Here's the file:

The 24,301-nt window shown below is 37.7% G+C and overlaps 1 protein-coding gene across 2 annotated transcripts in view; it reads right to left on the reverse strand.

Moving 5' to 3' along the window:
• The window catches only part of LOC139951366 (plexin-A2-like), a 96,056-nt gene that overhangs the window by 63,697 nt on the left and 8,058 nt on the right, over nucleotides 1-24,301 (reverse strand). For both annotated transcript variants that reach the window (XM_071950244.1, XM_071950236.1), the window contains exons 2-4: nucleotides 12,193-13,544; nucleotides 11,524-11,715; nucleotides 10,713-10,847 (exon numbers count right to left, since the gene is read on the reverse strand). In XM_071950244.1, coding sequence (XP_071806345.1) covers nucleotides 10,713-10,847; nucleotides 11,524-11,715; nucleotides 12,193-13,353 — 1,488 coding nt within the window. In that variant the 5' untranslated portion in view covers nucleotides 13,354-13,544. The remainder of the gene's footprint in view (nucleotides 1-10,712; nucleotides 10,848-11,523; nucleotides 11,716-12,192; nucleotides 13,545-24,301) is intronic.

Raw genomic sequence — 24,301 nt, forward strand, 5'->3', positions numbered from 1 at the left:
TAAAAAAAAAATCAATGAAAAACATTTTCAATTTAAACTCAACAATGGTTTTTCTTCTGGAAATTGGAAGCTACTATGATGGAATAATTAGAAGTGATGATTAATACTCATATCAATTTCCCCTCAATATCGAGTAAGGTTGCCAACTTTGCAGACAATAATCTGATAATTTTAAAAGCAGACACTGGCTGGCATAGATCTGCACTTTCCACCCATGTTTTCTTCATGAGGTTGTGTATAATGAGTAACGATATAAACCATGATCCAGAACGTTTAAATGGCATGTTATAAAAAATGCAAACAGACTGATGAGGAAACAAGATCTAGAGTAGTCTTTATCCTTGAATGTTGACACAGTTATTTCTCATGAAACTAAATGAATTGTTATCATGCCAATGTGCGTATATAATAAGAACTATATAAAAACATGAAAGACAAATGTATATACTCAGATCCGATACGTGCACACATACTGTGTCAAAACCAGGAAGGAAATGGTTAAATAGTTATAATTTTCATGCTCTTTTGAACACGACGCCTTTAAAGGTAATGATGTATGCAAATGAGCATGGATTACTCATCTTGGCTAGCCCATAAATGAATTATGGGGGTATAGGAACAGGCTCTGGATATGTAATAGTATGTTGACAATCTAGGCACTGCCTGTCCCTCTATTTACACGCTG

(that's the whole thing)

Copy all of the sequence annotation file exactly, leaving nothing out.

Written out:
The 24,301-nt window shown below is 37.7% G+C and overlaps 1 protein-coding gene across 2 annotated transcripts in view; it reads right to left on the reverse strand.

Moving 5' to 3' along the window:
• The window catches only part of LOC139951366 (plexin-A2-like), a 96,056-nt gene that overhangs the window by 63,697 nt on the left and 8,058 nt on the right, over nucleotides 1-24,301 (reverse strand). For both annotated transcript variants that reach the window (XM_071950244.1, XM_071950236.1), the window contains exons 2-4: nucleotides 12,193-13,544; nucleotides 11,524-11,715; nucleotides 10,713-10,847 (exon numbers count right to left, since the gene is read on the reverse strand). In XM_071950244.1, coding sequence (XP_071806345.1) covers nucleotides 10,713-10,847; nucleotides 11,524-11,715; nucleotides 12,193-13,353 — 1,488 coding nt within the window. In that variant the 5' untranslated portion in view covers nucleotides 13,354-13,544. The remainder of the gene's footprint in view (nucleotides 1-10,712; nucleotides 10,848-11,523; nucleotides 11,716-12,192; nucleotides 13,545-24,301) is intronic.

Raw genomic sequence — 24,301 nt, forward strand, 5'->3', positions numbered from 1 at the left:
TAAAAAAAAAATCAATGAAAAACATTTTCAATTTAAACTCAACAATGGTTTTTCTTCTGGAAATTGGAAGCTACTATGATGGAATAATTAGAAGTGATGATTAATACTCATATCAATTTCCCCTCAATATCGAGTAAGGTTGCCAACTTTGCAGACAATAATCTGATAATTTTAAAAGCAGACACTGGCTGGCATAGATCTGCACTTTCCACCCATGTTTTCTTCATGAGGTTGTGTATAATGAGTAACGATATAAACCATGATCCAGAACGTTTAAATGGCATGTTATAAAAAATGCAAACAGACTGATGAGGAAACAAGATCTAGAGTAGTCTTTATCCTTGAATGTTGACACAGTTATTTCTCATGAAACTAAATGAATTGTTATCATGCCAATGTGCGTATATAATAAGAACTATATAAAAACATGAAAGACAAATGTATATACTCAGATCCGATACGTGCACACATACTGTGTCAAAACCAGGAAGGAAATGGTTAAATAGTTATAATTTTCATGCTCTTTTGAACACGACGCCTTTAAAGGTAATGATGTATGCAAATGAGCATGGATTACTCATCTTGGCTAGCCCATAAATGAATTATGGGGGTATAGGAACAGGCTCTGGATATGTAATAGTATGTTGACAATCTAGGCACTGCCTGTCCCTCTATTTACACGCTG